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GWEN IFILL: For years, doctors had routinely recommended children at risk of food allergies should avoid peanuts
until they turn 3. But a new study challenges that medical wisdom, suggesting the opposite, that more infants should be introduced
to diets with peanut products as a way of inoculating against allergies later.
Jeffrey Brown has the story.
JEFFREY BROWN: Peanut allergies are one of the most common forms of food allergy among American children. And the
last two decades have seen a dramatic rise in the number of cases. It’s estimated that today 2 percent of all children
are allergic to peanuts, four times the number as recently as 1997. And it’s the leading cause of death from food allergies.
For parents, of course, a key question, how to avoid the risk to their children. And now comes a new twist. A study published
in “The New England Journal of Medicine,” it finds that exposing higher-risk infants to peanut products greatly
reduced the risk of developing an allergy later on.
The study was sponsored by the National Institutes of Health.
And Dr. Anthony Fauci, head of the Allergy and Infectious Diseases Institute, joins me now.
Dr. Fauci, what was generally thought up to now, that exposure to peanuts early on was a bad thing, that was wrong?
DR. ANTHONY FAUCI, National Institute of Health: Indeed.
As we have seen from this case, this study that you just mentioned, is that earlier exposure of a child does what we call
tolerizing the child, so you can get less of an incident of later-on peanut allergies. So if you’re predetermined to
get peanut allergy and you try avoid getting the child to be exposed, you find out the contrary. If you take the child and
expose them early on and compare them to people in which you have tried to avoid exposure, there was a highly significant
difference, in the sense of less later-on peanut allergies among the children who had the early exposure, as opposed to the
JEFFREY BROWN: Tell us about a little bit about this study, briefly. Is it really aimed at infants who already had
a predilection or a higher risk for allergies? How is that defined?
DR. ANTHONY FAUCI: Well, what you did is you take children who, for a variety of reasons, either children who have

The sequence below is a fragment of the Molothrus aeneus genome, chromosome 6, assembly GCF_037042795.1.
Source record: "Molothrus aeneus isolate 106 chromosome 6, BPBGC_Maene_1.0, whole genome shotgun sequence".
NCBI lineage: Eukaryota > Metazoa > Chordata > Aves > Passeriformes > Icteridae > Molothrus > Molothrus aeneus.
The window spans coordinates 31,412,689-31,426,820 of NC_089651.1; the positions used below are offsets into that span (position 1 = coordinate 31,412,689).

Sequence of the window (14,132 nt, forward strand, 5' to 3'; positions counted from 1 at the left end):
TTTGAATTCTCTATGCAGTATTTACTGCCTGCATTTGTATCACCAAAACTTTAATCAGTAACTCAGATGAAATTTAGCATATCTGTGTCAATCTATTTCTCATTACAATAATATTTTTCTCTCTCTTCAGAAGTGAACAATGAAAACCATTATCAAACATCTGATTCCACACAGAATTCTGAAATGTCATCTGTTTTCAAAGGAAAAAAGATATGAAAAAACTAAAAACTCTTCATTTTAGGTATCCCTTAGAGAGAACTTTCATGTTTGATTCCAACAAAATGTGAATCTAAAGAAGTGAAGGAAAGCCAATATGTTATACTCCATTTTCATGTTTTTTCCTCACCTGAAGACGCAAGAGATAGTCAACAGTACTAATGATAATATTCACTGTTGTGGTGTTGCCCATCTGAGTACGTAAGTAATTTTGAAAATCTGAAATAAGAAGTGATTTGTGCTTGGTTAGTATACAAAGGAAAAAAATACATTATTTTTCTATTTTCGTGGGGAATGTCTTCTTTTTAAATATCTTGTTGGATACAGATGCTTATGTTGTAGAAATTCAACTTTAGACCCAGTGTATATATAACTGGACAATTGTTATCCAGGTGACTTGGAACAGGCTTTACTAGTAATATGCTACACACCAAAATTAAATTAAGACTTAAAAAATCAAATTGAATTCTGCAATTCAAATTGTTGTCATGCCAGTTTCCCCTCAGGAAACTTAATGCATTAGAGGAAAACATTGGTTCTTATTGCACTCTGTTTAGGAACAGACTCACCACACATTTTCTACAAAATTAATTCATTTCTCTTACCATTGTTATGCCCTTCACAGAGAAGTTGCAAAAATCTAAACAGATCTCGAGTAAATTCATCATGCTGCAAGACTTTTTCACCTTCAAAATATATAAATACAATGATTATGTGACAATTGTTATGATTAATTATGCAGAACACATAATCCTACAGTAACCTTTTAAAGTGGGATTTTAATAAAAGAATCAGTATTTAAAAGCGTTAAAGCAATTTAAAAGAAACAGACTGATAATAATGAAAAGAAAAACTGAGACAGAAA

a history of egg allergy, milk allergy, asthma, family history of allergic diathesis, as we call it, namely, a predisposed
tendency to develop allergic reactions.
Those are the children who would most likely to develop peanut allergies compared to
a control population. And if you take those children and divide them into two groups, children who you’re going to completely
avoid peanuts for a certain period of time vs. those that you expose early, and that’s where we got the results.
It’s very interesting because it originated from an observation that, in Israel, where they expose children for nutritional
reasons very early on to peanuts, these children have a much, much lower rate of peanut allergy compared to Jewish and Israeli
children who actually are living in the U.K. And it turned out that that triggered the thought about doing the experiment
in a controlled way to determine if deliberate exposure actually avoids the ultimate allergic reactions that you see later
on. And it was a success.
JEFFREY BROWN: Translate this now for parents and for doctors. What should they do now?
DR. ANTHONY FAUCI: Well, right now, since this study was just published literally today, what you need to do is
to just wait a bit, because what we at the National Institute of Allergy and Infectious Diseases are going to do is going
to convene and be the host of a convening of individual stakeholders, the American Academy of Pediatrics, the various allergy
societies, to take a close look at the data and to come up with guidelines or recommendations.
You don’t want parents now, on the basis of this study, to go ahead and be challenging the children early on, because
you have got to be careful that you don’t precipitate a reaction in a child who might actually have a reaction immediately.
So you have got to be a bit careful about that. We don’t want parents on their own deciding what they’re going
Let’s wait — and it won’t be very long — for some solid guidelines and recommendations.
JEFFREY BROWN: And there’s, in the meantime, still no cure for children who have this allergy? It’s
still really all about avoidance?
DR. ANTHONY FAUCI: Indeed.
Well, it’s avoidance if you have the allergy. What this study is all about, Jeff, is getting children to not develop
the allergy. And it’s almost paradoxical, because the study says that if you give them early on in life peanuts, you
dramatically lessen the likelihood that they will develop an allergy and then will subsequently have to avoid.
So you want to get away from having to avoid by exposing them early on.
JEFFREY BROWN: And very briefly, Dr. Fauci, is there potential application in all of this to other allergies?
DR. ANTHONY FAUCI: Indeed.
The mechanism that allows for this tolerance to peanut very well might actually be applicable to other food allergies.
And there are studies that are going to be planned and that are ongoing to see if you can replicate these exact mechanisms
and results with other food allergies.
JEFFREY BROWN: All right, Dr. Anthony Fauci, thanks so much.
DR. ANTHONY FAUCI: Good to be with you.
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infants peanuts could reverse dramatic allergy rise, study finds appeared first on PBS